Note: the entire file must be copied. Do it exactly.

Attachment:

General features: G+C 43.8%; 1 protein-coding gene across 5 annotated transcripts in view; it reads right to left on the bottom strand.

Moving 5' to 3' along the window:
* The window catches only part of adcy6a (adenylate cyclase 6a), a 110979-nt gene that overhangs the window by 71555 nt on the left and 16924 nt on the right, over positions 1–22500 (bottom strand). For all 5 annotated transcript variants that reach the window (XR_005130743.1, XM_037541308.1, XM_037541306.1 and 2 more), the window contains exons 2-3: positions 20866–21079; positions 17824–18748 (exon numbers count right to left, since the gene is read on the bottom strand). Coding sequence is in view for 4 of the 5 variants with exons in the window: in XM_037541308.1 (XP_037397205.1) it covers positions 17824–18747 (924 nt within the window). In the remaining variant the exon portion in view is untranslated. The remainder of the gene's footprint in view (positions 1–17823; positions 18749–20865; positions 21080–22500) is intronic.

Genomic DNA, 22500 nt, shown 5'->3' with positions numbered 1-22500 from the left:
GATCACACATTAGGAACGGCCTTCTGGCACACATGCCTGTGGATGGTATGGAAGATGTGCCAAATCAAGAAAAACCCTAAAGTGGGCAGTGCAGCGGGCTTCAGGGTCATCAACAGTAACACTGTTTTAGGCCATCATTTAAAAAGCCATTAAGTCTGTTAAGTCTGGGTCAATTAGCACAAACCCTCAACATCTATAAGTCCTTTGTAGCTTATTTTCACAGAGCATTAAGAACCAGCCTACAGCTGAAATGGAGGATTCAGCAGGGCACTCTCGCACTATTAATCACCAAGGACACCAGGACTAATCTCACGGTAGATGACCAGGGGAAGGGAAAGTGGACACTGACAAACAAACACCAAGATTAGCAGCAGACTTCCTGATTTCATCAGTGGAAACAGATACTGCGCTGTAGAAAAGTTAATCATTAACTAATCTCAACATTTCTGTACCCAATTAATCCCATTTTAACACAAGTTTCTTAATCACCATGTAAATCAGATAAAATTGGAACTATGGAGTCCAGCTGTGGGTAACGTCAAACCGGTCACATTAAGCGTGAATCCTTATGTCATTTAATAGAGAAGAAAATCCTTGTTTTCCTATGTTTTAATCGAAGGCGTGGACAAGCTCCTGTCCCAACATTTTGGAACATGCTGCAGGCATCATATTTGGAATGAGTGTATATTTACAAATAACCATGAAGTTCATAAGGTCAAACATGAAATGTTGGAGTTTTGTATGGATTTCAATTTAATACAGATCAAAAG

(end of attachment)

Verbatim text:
General features: G+C 43.8%; 1 protein-coding gene across 5 annotated transcripts in view; it reads right to left on the bottom strand.

Moving 5' to 3' along the window:
* The window catches only part of adcy6a (adenylate cyclase 6a), a 110979-nt gene that overhangs the window by 71555 nt on the left and 16924 nt on the right, over positions 1–22500 (bottom strand). For all 5 annotated transcript variants that reach the window (XR_005130743.1, XM_037541308.1, XM_037541306.1 and 2 more), the window contains exons 2-3: positions 20866–21079; positions 17824–18748 (exon numbers count right to left, since the gene is read on the bottom strand). Coding sequence is in view for 4 of the 5 variants with exons in the window: in XM_037541308.1 (XP_037397205.1) it covers positions 17824–18747 (924 nt within the window). In the remaining variant the exon portion in view is untranslated. The remainder of the gene's footprint in view (positions 1–17823; positions 18749–20865; positions 21080–22500) is intronic.

Genomic DNA, 22500 nt, shown 5'->3' with positions numbered 1-22500 from the left:
GATCACACATTAGGAACGGCCTTCTGGCACACATGCCTGTGGATGGTATGGAAGATGTGCCAAATCAAGAAAAACCCTAAAGTGGGCAGTGCAGCGGGCTTCAGGGTCATCAACAGTAACACTGTTTTAGGCCATCATTTAAAAAGCCATTAAGTCTGTTAAGTCTGGGTCAATTAGCACAAACCCTCAACATCTATAAGTCCTTTGTAGCTTATTTTCACAGAGCATTAAGAACCAGCCTACAGCTGAAATGGAGGATTCAGCAGGGCACTCTCGCACTATTAATCACCAAGGACACCAGGACTAATCTCACGGTAGATGACCAGGGGAAGGGAAAGTGGACACTGACAAACAAACACCAAGATTAGCAGCAGACTTCCTGATTTCATCAGTGGAAACAGATACTGCGCTGTAGAAAAGTTAATCATTAACTAATCTCAACATTTCTGTACCCAATTAATCCCATTTTAACACAAGTTTCTTAATCACCATGTAAATCAGATAAAATTGGAACTATGGAGTCCAGCTGTGGGTAACGTCAAACCGGTCACATTAAGCGTGAATCCTTATGTCATTTAATAGAGAAGAAAATCCTTGTTTTCCTATGTTTTAATCGAAGGCGTGGACAAGCTCCTGTCCCAACATTTTGGAACATGCTGCAGGCATCATATTTGGAATGAGTGTATATTTACAAATAACCATGAAGTTCATAAGGTCAAACATGAAATGTTGGAGTTTTGTATGGATTTCAATTTAATACAGATCAAAAG